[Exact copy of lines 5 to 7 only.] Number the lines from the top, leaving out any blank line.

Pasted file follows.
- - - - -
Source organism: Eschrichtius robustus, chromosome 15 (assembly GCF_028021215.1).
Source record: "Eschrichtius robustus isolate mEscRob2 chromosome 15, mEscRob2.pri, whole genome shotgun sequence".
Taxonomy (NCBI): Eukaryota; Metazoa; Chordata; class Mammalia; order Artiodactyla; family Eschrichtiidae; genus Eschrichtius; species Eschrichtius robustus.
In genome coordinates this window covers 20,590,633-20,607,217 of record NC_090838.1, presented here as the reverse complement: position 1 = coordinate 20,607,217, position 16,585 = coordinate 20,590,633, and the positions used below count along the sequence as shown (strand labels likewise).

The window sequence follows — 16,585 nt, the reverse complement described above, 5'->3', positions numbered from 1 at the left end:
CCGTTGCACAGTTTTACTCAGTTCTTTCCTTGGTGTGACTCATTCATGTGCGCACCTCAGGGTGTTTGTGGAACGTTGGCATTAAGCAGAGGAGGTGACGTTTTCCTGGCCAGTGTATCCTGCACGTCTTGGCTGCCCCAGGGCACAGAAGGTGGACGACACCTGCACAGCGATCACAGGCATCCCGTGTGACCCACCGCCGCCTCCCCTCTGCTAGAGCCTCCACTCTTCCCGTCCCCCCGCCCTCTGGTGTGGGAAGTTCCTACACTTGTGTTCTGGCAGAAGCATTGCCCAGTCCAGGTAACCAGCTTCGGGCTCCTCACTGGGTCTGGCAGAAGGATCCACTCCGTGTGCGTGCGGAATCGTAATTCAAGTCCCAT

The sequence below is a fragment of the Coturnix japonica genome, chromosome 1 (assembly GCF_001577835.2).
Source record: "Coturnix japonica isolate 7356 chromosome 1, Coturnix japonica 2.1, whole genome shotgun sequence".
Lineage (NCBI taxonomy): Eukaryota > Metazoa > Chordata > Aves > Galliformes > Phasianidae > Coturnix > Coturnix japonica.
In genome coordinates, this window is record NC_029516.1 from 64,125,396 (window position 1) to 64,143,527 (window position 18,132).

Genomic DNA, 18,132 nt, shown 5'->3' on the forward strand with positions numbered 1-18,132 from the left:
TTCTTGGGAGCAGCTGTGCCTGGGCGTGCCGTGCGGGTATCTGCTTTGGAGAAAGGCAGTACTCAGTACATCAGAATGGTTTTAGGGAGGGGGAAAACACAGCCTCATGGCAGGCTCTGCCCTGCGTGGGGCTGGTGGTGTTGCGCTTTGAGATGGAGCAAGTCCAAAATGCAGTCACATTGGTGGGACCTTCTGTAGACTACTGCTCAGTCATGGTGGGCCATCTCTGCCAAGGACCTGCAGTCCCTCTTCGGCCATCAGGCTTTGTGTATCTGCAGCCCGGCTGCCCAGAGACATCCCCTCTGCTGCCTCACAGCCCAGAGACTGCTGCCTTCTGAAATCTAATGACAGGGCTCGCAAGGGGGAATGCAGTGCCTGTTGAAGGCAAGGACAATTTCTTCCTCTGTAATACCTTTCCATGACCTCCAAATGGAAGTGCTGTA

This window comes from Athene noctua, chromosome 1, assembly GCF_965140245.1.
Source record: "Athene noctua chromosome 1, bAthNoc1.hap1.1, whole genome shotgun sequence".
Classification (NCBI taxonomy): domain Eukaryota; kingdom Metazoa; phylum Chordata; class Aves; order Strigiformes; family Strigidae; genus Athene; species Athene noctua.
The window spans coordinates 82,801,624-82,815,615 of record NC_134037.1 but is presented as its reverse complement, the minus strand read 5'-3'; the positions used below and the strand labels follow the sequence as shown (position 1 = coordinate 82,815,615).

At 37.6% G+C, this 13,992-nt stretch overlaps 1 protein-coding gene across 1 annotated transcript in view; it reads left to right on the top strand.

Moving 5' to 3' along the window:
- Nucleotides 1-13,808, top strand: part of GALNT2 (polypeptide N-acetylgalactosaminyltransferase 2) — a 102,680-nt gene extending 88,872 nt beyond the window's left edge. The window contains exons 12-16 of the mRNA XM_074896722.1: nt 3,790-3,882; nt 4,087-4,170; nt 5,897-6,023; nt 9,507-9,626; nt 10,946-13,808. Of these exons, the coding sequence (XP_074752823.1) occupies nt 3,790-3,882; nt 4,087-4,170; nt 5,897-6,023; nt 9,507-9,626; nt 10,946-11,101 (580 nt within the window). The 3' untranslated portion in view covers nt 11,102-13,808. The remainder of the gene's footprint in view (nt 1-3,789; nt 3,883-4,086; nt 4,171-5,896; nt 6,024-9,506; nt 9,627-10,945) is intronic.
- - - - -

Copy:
The window sequence follows — 16,585 nt, the reverse complement described above, 5'->3', positions numbered from 1 at the left end:
CCGTTGCACAGTTTTACTCAGTTCTTTCCTTGGTGTGACTCATTCATGTGCGCACCTCAGGGTGTTTGTGGAACGTTGGCATTAAGCAGAGGAGGTGACGTTTTCCTGGCCAGTGTATCCTGCACGTCTTGGCTGCCCCAGGGCACAGAAGGTGGACGACACCTGCACAGCGATCACAGGCATCCCGTGTGACCCACCGCCGCCTCCCCTCTGCTAGAGCCTCCACTCTTCCCGTCCCCCCGCCCTCTGGTGTGGGAAGTTCCTACACTTGTGTTCTGGCAGAAGCATTGCCCAGTCCAGGTAACCAGCTTCGGGCTCCTCACTGGGTCTGGCAGAAGGATCCACTCCGTGTGCGTGCGGAATCGTAATTCAAGTCCCAT

The sequence below is a fragment of the Coturnix japonica genome, chromosome 1 (assembly GCF_001577835.2).